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Conditions: Retrograde Ejaculation

Overview - Retrograde Ejaculation

Retrograde ejaculation occurs when semen goes into the bladder instead of leaving the penis during ejaculation. Retrograde ejaculation isn't harmful but it can impair fertility since it affects the delivery of sperm to the vagina during intercourse. The condition is relatively uncommon, accounting for only 0.3% - 2% of male fertility problems.

During normal ejaculation, internal muscles, called sphincters, close off the opening of the bladder to prevent semen from entering as it passes through the urethra. In retrograde ejaculation, the bladder opening doesn't close properly and some or all of the semen is allowed to enter the bladder instead of being ejected out the tip of the penis. As a result, semen mixes with urine in the bladder and leaves the body during normal urination without harming the bladder.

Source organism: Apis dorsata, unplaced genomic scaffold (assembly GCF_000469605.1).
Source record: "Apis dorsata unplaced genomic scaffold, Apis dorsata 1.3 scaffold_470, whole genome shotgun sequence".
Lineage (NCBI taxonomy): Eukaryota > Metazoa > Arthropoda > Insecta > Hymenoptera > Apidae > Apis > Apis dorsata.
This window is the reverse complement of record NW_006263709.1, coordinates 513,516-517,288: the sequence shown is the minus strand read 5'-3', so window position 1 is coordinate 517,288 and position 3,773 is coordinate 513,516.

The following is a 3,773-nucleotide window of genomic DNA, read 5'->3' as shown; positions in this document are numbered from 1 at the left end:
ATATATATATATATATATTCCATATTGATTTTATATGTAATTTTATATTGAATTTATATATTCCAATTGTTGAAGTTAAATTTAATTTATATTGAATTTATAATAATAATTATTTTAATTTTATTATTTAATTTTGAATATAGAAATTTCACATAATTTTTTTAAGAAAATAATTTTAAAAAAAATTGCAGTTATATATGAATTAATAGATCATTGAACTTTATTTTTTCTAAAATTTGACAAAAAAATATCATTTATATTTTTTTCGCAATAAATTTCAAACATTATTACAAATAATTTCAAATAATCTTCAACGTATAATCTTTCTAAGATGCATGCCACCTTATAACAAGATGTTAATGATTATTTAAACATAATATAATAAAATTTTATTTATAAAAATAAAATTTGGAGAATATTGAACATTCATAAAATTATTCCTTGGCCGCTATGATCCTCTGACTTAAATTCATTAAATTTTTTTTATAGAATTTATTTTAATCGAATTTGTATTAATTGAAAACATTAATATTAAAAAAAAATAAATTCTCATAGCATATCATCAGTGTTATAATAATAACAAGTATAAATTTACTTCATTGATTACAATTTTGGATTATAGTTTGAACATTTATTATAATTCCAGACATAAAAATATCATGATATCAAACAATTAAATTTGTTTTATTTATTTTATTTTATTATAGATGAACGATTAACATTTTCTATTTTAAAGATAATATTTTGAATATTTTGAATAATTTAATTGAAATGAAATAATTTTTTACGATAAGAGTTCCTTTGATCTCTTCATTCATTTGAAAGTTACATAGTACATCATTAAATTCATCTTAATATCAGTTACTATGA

Retrograde ejaculation does not interfere with a man’s ability to have an erection or an orgasm. Men often first become aware that they have retrograde ejaculation when fertility problems arise. A common sign indicating retrograde ejaculation is if a man's urine appears cloudy after sexual climax.

Retrograde ejaculation may occur either partially or completely. Men with incomplete retrograde ejaculation may notice a decrease in semen that comes out during ejaculation. Complete retrograde ejaculation can also be called dry orgasm or dry ejaculation since there is orgasm without the discharge of semen. Dry orgasm is not exclusive to retrograde ejaculation, though, since dry orgasm can also be caused by other ejaculatory problems. For example, dry orgasms can be caused from a lack of semen production resulting from physical damage and therefore dry ejaculation alone is not a clear indication of retrograde ejaculation.

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